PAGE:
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Woodruff Staging At La Jolla : Tracking An Erratic 'Tempest'

September 15, 1987|SYLVIE DRAKE | Times Theater Writer

LA JOLLA — In this age of enlightenment, what's a playwright for? Convenience. He's there to provide a skeleton on which a director can display his wares. Do his own thing. Naturally, the deader the playwright, the better.

As "The Tempest" at the La Jolla Playhouse goes to some lengths (and widths and heights) to prove, who needs Shakespeare when we can have the nightmare visions of Robert Woodruff?

By all accounts, such as listening to the language of the text, it is Shakespeare's "The Tempest" that opened Sunday at La Jolla. Try as he might, Woodruff didn't fool us all of the time. Parts of Shakespeare's last and most lyrical play are actually spottable--here and there, now and then--no matter how hard the director has worked to dazzle and astonish us all.

That gigantic granary (designed by Douglas Stein, with a whole cow hanging from the rafters, tier upon tier of unidentified goods and sober words of wisdom inscribed on the walls) is the latest in island living: a pantry-cell-living space combo where Prospero, the wronged former Duke of Milan, and his strange daughter, Miranda, spend much of their time. And if Miranda (Deirdre O'Connell) seems a bit wild and unkempt (dressed as she is in dernier cri multiple layers of men's ragged long-handle underwear), remember she's grown up without benefit of finishing school.

Not to worry. Larry B. Scott's cartoonish Ferdinand doesn't mind. He's one cool dude, with an Eddie Murphy persona (only shorter), and he really digs that chick. Too bad they can't scare up a shred of real chemistry between them.

As for glamour, Regina Taylor's classy and delicious Ariel is there to supply it: glittering corn-rows down to the waist, a rackful of striking costumes (the fine designer is Susan Hilferty) and a subdued but beating heart. So much so, that Prospero is, well, smitten. That goes double for her. If this Prospero (Castulo Guerra in a robust, exciting performance) finds it hard to let his regal Ariel go, it's not about needing her messenger service.

That unconsummated but powerful relationship is Woodruff's best subliminal idea. (This "Tempest," for all its abuses, has a prodigious imagination.) Casting the fine Howie Seago (the hearing-impaired actor seen in the title role of last year's "Ajax") as the beleaguered Caliban enhances our sense of the character as victim rather than monster. Miranda or Ariel speak the lines he signs and it works. It's a compassionate view.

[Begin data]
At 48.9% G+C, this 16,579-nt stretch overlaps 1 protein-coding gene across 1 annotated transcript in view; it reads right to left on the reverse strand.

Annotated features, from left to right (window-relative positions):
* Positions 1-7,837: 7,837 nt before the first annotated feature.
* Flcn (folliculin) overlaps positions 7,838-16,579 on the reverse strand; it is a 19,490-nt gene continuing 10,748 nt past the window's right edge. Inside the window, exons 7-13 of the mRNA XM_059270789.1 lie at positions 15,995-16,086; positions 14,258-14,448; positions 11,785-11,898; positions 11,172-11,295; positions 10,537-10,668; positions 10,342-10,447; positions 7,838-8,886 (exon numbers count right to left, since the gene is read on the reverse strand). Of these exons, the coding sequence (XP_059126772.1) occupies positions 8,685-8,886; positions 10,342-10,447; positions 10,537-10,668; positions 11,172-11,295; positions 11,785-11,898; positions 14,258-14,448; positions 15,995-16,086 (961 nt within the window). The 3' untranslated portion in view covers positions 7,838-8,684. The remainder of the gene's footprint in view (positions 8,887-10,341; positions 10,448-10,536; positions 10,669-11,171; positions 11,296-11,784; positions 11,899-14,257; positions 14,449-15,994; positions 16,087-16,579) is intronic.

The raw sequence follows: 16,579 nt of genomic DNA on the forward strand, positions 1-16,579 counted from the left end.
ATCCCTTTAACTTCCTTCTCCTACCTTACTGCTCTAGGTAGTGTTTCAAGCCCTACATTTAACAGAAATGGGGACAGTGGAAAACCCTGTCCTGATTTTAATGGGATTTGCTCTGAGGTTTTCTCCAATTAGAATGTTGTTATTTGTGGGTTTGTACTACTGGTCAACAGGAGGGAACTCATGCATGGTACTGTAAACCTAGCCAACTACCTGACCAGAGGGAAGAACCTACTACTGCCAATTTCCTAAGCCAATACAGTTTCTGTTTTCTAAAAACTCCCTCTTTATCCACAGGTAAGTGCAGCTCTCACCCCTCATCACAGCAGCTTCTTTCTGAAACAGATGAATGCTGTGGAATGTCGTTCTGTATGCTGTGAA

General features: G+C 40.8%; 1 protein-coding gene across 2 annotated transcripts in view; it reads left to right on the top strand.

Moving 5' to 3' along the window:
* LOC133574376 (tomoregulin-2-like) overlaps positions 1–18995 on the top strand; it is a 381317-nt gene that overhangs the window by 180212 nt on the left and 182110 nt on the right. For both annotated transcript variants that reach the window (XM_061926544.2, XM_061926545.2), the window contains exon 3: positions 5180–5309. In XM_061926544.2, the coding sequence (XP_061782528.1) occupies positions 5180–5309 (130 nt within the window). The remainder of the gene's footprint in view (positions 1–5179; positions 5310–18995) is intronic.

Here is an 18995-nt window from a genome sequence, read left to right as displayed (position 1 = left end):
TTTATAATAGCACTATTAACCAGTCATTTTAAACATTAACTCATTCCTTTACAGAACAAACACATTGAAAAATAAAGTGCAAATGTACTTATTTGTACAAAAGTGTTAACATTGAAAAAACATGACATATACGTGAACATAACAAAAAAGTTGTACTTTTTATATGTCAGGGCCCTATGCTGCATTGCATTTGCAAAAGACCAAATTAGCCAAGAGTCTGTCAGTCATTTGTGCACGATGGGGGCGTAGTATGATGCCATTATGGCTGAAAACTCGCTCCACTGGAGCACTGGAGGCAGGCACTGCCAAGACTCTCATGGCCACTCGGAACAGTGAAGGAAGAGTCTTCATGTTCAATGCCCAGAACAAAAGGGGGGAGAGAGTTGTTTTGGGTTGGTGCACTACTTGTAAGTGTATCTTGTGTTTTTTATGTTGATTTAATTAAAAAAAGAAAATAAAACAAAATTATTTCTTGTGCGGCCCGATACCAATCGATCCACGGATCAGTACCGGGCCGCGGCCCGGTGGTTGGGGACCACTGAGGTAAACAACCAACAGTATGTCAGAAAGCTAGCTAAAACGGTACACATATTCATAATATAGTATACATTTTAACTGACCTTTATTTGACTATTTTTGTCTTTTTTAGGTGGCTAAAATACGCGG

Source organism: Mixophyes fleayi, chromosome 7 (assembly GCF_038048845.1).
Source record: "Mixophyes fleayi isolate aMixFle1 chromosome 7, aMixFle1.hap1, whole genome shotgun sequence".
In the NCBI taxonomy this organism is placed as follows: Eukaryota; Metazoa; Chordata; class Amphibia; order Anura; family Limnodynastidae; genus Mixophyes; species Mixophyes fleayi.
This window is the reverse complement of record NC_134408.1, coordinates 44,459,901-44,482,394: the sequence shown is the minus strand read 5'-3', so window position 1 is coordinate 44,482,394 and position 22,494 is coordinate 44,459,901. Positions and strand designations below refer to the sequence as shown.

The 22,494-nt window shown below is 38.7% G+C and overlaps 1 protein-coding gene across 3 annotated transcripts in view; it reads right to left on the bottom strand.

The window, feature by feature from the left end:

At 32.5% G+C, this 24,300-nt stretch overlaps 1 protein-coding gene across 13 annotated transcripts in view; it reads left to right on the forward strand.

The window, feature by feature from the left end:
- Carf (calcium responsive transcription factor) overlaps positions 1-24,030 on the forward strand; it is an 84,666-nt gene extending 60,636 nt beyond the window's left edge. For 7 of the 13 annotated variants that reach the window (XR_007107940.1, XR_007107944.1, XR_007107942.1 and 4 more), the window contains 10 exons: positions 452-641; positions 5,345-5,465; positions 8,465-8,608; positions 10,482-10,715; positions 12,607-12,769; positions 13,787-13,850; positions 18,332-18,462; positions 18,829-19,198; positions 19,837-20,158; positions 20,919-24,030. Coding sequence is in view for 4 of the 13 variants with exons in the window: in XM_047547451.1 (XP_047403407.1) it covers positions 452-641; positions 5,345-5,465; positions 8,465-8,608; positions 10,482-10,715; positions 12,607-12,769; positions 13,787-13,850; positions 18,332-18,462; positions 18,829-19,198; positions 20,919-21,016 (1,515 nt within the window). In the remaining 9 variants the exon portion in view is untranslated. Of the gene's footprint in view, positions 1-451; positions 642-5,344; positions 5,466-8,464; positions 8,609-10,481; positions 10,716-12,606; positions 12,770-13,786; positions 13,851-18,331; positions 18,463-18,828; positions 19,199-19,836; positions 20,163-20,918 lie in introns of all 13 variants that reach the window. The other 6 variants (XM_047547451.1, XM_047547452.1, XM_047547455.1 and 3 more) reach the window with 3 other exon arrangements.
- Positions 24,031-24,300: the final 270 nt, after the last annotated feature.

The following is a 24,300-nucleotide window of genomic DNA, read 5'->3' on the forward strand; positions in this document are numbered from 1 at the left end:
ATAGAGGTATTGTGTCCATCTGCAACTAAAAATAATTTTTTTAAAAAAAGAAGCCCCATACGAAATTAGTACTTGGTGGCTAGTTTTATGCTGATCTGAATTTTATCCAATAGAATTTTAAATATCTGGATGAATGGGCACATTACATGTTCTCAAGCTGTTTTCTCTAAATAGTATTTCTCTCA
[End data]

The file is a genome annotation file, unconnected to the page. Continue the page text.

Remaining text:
Less clear--and good for a very few laughs--is why Albert Farrar plays Trinculo as a screaming queen in high heels, skin-tight gold satin breeches, bare midriff, strapless top and gold-tipped pompadour. The joke wears as thin and as fast as Stephano's plastic apron.

Why Stephano (Michael Genovese) appears otherwise garbed in chef's hat and boxer shorts is equally symptomatic of what's wrong with much of the rest of this production: a dedicated arbitrariness that adds up to much less than the sum of its unmotivated parts.

What do we gain from an Iris, Ceres and Juno who, framed in green neon and warbling into microphones, look a lot like Cher, Shirley MacLaine and Peggy Lee? Is there a point to a pointless 60-second dog show, unconnected to anything, with terrified dogs slipping and sliding all over the stage?

There is some sense to the Mafioso touches that permeate Alonso's party, including the switch-blade knives and the neo-fascist uniform worn by Christopher McCann's Ollie North-ish Antonio. But why , when Miranda walks by him declaiming her famous "O brave new world / That has such people in't," does he haul off and strike her? And why does no one around them react ?

That's where imagination parts with reason. By that point in the play we've been subjected to increasing nonsense, including "spirits" garbed in wet-suits and grass skirts and a Miranda whose childlike wonder and atrocious taste in clothes have drifted into terminal silliness. She's merely besotted.

By the time the masterful Guerra delivers Prospero's sublime soliloquy about abjuring his magic and drowning his book, it seems to come out of left field, so immersed have we been in foolishness.

When the epilogue rolls around, it comes too late. We vainly try to reacquaint ourselves with poetry, having been thoroughly discouraged from remembering that it existed in this play. As with the San Diego Rep's jazz "Midsummer Night's Dream" (the good musical score here is by Paul Dresher), lyricism has once more been sacrificed on the altar of misconceived and misplaced auteurisme. It's been a rough summer for Shakespeare.

Performances are at Mandell Weiss Center for the Performing Arts, Torrey Pines Road and La Jolla Village Drive, La Jolla, Tuesdays through Saturdays at 8 p.m., Saturday and Sunday matinees at 2 p.m., through Sept. 26. Tickets: $18-$23; (619) 534-3960.

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